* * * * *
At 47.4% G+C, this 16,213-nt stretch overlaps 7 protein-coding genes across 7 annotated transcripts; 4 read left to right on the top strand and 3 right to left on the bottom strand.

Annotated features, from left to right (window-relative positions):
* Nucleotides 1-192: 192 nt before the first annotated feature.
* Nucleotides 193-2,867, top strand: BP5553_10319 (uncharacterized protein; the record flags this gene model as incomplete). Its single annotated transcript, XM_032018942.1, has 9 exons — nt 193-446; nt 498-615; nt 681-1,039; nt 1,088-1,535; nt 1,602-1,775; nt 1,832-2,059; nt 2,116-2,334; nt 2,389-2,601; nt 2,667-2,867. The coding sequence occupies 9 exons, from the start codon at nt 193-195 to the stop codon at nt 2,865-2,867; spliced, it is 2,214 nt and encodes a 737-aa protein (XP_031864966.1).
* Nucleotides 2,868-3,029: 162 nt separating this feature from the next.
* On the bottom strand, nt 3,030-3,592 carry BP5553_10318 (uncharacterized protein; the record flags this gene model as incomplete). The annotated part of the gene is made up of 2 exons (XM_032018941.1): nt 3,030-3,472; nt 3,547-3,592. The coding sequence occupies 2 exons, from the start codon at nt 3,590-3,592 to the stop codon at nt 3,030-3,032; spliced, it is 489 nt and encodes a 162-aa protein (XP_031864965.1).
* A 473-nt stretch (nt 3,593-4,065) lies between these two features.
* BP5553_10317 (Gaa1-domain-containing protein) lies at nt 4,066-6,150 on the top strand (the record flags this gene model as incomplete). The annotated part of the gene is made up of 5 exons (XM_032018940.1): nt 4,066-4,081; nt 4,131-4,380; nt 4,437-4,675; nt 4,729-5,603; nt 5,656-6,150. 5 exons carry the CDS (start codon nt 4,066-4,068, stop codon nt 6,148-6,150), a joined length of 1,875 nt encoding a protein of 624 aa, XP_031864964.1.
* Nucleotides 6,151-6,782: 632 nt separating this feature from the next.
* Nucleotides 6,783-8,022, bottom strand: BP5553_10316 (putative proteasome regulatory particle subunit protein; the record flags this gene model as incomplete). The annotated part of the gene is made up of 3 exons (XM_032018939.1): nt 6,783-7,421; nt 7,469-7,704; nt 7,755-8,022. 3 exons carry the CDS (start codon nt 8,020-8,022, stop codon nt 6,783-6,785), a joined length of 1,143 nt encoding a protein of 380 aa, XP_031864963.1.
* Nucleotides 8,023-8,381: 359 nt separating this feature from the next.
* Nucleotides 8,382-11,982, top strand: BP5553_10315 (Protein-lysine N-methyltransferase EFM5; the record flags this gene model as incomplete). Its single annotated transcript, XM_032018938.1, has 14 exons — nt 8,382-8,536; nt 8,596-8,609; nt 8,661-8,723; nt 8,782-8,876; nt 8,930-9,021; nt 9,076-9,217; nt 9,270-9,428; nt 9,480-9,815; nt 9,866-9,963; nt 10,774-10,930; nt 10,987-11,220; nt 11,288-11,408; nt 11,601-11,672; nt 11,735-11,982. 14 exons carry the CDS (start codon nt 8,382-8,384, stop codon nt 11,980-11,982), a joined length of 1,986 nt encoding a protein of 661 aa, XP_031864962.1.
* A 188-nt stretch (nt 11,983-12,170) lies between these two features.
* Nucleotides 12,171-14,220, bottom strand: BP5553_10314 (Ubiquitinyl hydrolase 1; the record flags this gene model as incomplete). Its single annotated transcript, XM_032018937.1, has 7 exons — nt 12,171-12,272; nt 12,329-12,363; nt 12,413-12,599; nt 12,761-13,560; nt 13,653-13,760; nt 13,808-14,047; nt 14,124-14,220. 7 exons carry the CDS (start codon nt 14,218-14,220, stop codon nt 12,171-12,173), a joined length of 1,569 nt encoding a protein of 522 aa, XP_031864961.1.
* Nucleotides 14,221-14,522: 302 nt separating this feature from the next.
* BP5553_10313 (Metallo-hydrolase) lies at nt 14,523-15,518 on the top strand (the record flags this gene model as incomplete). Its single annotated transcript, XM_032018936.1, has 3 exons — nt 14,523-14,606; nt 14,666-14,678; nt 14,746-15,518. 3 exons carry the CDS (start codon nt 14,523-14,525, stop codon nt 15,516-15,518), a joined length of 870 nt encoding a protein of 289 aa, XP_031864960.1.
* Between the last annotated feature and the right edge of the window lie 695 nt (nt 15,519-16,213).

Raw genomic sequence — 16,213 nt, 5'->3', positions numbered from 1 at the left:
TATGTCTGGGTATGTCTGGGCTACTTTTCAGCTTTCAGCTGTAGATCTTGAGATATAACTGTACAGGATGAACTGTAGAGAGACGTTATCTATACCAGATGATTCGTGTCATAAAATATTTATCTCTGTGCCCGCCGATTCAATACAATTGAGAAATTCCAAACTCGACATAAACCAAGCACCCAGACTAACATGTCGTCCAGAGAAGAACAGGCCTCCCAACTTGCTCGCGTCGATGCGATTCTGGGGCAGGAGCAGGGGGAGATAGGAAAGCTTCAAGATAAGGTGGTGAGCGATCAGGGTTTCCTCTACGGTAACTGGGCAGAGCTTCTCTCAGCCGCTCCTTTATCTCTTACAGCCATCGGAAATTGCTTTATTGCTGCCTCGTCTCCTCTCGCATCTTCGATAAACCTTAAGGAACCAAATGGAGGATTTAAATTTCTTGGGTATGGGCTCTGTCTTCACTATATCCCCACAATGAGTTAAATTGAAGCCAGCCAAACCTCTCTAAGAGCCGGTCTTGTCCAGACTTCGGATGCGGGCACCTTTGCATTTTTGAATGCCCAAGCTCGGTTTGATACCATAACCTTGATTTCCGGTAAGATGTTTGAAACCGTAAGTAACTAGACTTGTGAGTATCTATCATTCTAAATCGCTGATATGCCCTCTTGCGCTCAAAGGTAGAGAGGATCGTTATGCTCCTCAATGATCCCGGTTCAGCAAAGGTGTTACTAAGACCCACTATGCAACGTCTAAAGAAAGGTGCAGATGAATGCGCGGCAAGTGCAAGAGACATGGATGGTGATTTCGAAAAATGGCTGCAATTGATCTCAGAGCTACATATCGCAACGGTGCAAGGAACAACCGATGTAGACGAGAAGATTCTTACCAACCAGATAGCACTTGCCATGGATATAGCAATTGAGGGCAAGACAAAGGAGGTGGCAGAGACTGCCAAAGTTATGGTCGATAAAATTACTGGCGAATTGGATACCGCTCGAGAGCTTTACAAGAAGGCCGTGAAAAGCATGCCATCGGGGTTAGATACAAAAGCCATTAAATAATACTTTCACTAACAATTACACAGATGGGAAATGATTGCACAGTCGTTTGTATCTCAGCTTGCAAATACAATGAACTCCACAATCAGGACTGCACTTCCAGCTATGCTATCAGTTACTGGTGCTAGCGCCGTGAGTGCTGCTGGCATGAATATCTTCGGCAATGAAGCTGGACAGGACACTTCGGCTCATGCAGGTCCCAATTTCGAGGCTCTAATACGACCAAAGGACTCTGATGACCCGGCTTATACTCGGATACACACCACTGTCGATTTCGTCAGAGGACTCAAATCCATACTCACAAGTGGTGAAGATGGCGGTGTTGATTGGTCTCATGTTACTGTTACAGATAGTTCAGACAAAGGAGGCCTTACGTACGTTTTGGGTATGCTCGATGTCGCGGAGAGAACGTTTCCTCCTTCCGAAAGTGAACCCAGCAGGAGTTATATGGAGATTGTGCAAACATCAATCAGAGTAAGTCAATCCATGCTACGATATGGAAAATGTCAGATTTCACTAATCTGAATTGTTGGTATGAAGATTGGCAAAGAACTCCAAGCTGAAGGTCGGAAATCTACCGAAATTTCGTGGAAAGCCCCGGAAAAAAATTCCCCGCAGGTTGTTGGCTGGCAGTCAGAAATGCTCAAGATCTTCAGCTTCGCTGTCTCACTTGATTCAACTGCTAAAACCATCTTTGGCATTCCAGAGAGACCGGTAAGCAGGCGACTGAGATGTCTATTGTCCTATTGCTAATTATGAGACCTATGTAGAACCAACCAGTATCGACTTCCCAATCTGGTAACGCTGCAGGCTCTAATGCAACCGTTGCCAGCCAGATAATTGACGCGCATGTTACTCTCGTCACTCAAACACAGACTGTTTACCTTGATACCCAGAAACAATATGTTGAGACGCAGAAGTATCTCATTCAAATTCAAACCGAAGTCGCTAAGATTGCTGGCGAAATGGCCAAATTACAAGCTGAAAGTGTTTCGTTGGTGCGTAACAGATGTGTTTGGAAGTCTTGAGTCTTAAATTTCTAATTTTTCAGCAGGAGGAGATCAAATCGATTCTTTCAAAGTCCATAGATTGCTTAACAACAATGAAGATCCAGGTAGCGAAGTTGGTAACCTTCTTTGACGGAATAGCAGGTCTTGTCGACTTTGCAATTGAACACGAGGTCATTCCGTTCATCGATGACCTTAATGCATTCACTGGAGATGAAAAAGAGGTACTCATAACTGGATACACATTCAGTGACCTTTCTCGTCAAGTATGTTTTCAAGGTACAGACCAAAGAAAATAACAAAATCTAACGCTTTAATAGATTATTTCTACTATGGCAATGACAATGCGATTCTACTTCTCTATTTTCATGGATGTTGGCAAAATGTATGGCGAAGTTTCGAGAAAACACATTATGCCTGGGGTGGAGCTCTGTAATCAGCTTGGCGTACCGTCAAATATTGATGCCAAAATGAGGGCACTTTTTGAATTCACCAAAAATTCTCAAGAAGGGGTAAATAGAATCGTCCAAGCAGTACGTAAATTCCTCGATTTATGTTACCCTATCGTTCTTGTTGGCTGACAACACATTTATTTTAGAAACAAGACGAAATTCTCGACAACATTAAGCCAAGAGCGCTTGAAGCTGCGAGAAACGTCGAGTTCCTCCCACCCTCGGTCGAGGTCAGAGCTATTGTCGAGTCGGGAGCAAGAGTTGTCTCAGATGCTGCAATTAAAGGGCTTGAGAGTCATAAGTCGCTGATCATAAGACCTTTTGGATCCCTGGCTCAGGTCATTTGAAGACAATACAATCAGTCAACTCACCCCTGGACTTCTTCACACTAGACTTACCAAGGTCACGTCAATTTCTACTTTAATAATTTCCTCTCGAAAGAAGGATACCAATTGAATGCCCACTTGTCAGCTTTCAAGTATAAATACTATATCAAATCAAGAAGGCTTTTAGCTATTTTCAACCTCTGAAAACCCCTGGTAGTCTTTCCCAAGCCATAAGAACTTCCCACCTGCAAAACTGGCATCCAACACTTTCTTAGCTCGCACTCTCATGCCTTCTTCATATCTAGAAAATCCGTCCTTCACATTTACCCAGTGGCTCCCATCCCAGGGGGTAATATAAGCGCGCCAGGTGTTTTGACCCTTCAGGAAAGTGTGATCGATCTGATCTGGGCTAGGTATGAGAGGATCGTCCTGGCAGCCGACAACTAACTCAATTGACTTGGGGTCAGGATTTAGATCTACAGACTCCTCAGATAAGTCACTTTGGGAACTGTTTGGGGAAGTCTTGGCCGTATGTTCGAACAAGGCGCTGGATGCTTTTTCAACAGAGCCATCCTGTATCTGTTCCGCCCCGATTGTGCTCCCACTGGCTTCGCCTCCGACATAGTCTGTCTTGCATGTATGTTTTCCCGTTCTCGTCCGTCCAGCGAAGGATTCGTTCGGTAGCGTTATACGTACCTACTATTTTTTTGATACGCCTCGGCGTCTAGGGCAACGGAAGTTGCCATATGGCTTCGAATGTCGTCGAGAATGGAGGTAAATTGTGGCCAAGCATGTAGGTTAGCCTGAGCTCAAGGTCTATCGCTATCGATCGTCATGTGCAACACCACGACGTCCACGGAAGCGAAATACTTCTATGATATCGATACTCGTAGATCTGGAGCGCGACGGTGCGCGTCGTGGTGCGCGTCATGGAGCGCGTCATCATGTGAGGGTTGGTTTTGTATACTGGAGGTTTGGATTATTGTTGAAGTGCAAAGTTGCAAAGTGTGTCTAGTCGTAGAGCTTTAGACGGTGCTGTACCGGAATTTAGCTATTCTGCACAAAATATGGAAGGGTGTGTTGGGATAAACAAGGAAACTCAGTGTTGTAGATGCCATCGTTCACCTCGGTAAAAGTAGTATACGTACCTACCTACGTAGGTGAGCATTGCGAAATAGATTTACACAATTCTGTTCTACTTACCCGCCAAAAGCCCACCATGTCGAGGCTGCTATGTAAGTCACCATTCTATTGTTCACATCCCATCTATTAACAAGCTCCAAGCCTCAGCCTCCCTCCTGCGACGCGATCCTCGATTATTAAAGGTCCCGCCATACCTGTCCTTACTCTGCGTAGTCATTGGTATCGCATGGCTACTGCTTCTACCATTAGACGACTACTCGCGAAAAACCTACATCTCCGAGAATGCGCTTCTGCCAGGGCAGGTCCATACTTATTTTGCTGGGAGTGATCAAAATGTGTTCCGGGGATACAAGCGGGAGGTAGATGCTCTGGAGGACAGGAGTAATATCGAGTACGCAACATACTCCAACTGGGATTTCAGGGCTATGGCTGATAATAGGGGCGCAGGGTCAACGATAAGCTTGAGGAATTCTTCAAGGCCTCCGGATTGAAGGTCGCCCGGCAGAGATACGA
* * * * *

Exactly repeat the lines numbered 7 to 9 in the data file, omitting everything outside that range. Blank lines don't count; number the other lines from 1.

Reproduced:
* A 473-nt stretch (nt 3,593-4,065) lies between these two features.
* BP5553_10317 (Gaa1-domain-containing protein) lies at nt 4,066-6,150 on the top strand (the record flags this gene model as incomplete). The annotated part of the gene is made up of 5 exons (XM_032018940.1): nt 4,066-4,081; nt 4,131-4,380; nt 4,437-4,675; nt 4,729-5,603; nt 5,656-6,150. 5 exons carry the CDS (start codon nt 4,066-4,068, stop codon nt 6,148-6,150), a joined length of 1,875 nt encoding a protein of 624 aa, XP_031864964.1.
* Nucleotides 6,151-6,782: 632 nt separating this feature from the next.